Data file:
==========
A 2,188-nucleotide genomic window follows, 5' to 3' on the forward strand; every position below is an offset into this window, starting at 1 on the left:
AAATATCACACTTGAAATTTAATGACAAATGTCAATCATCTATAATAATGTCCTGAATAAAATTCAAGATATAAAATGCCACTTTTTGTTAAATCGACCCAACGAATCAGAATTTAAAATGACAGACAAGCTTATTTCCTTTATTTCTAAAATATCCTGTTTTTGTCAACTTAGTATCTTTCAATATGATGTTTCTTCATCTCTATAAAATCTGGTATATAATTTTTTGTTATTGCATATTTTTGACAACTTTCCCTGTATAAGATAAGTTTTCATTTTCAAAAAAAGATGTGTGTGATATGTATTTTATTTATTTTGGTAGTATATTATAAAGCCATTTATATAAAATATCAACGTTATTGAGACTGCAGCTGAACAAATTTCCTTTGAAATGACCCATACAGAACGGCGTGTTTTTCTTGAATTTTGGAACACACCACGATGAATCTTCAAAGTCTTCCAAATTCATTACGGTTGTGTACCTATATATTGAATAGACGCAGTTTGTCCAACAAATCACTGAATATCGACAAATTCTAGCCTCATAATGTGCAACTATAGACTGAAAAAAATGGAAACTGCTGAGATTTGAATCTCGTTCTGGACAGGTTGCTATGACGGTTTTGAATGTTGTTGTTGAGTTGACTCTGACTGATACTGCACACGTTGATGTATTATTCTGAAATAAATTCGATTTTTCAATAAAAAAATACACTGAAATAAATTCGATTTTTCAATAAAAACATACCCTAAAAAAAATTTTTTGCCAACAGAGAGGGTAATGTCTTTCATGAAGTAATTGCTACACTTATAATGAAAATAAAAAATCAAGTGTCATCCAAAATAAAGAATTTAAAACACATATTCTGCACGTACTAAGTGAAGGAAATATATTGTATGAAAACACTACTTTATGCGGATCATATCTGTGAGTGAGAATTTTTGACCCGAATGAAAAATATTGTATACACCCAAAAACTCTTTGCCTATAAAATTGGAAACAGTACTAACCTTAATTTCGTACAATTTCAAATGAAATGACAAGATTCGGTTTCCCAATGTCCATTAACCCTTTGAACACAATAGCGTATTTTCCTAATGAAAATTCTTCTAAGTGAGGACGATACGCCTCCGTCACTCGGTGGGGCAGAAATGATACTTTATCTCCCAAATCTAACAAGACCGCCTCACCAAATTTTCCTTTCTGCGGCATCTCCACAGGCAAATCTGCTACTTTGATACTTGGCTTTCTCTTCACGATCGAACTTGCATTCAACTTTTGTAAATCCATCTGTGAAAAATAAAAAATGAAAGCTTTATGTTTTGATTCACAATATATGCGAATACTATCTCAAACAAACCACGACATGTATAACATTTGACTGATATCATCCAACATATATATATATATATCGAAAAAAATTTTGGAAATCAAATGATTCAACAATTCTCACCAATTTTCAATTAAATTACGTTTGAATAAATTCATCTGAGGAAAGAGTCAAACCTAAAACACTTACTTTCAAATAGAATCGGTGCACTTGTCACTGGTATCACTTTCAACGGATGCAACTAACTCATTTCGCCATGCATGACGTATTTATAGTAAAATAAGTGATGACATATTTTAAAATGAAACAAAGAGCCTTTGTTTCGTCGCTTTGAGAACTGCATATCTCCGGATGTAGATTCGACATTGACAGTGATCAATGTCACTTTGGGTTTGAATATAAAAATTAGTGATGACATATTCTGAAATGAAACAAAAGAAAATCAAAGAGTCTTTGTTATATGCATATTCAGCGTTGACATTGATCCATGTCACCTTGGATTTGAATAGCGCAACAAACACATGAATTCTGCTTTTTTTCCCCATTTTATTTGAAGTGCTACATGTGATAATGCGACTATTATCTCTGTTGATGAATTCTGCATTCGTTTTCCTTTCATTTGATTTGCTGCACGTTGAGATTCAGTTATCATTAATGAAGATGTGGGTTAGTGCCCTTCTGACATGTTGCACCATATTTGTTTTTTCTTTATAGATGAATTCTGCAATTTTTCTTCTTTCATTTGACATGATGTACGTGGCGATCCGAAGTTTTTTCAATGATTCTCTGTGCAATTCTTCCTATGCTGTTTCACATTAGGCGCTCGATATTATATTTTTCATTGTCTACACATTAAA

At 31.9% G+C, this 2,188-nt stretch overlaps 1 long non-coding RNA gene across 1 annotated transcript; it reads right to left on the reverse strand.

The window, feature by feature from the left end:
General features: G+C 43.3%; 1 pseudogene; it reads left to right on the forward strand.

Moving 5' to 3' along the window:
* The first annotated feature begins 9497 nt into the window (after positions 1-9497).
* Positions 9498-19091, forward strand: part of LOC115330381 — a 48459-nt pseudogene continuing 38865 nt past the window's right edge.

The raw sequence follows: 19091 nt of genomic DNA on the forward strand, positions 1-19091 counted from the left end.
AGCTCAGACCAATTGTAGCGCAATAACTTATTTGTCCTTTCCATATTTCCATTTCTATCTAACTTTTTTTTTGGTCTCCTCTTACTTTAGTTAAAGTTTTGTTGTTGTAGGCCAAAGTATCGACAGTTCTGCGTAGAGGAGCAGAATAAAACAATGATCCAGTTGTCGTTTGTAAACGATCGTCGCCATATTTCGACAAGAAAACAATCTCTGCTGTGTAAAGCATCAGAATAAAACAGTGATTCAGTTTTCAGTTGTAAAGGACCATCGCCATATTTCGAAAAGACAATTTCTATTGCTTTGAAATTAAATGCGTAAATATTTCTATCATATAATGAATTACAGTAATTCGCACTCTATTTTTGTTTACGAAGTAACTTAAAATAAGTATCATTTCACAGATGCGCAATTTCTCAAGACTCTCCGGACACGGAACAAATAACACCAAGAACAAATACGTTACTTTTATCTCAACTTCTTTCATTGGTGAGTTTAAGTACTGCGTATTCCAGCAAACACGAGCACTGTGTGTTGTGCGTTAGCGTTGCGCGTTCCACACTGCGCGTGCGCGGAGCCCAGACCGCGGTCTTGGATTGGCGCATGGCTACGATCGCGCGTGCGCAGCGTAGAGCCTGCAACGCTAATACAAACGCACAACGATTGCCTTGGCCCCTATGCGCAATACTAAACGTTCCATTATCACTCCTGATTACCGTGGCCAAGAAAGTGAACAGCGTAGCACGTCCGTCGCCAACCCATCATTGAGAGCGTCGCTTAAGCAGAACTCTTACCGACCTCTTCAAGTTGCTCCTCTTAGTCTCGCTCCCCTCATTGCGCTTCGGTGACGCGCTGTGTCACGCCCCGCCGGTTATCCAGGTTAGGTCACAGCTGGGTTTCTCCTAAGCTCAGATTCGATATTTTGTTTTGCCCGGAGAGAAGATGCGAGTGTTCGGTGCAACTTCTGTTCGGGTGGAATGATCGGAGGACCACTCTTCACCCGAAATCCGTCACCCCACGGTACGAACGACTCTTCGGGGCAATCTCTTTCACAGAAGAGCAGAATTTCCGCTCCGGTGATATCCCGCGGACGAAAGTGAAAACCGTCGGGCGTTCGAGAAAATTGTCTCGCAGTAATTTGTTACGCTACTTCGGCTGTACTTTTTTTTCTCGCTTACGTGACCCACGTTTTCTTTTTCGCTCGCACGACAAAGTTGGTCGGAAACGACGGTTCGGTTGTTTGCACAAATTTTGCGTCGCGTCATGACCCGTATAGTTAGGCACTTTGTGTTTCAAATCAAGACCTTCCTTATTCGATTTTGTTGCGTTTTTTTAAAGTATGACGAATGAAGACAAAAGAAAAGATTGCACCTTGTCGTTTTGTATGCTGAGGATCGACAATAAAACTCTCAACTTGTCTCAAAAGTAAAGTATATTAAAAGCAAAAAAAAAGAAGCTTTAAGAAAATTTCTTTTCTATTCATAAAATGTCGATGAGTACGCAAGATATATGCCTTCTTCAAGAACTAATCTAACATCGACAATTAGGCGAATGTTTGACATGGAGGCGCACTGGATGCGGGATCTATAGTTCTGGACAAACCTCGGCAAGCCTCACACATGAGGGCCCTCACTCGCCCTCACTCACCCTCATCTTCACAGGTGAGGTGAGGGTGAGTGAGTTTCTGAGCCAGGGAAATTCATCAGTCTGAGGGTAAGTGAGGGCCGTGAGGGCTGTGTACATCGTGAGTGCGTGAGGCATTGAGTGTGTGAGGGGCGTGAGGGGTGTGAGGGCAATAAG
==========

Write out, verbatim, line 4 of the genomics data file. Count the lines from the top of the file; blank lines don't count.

The window, feature by feature from the left end: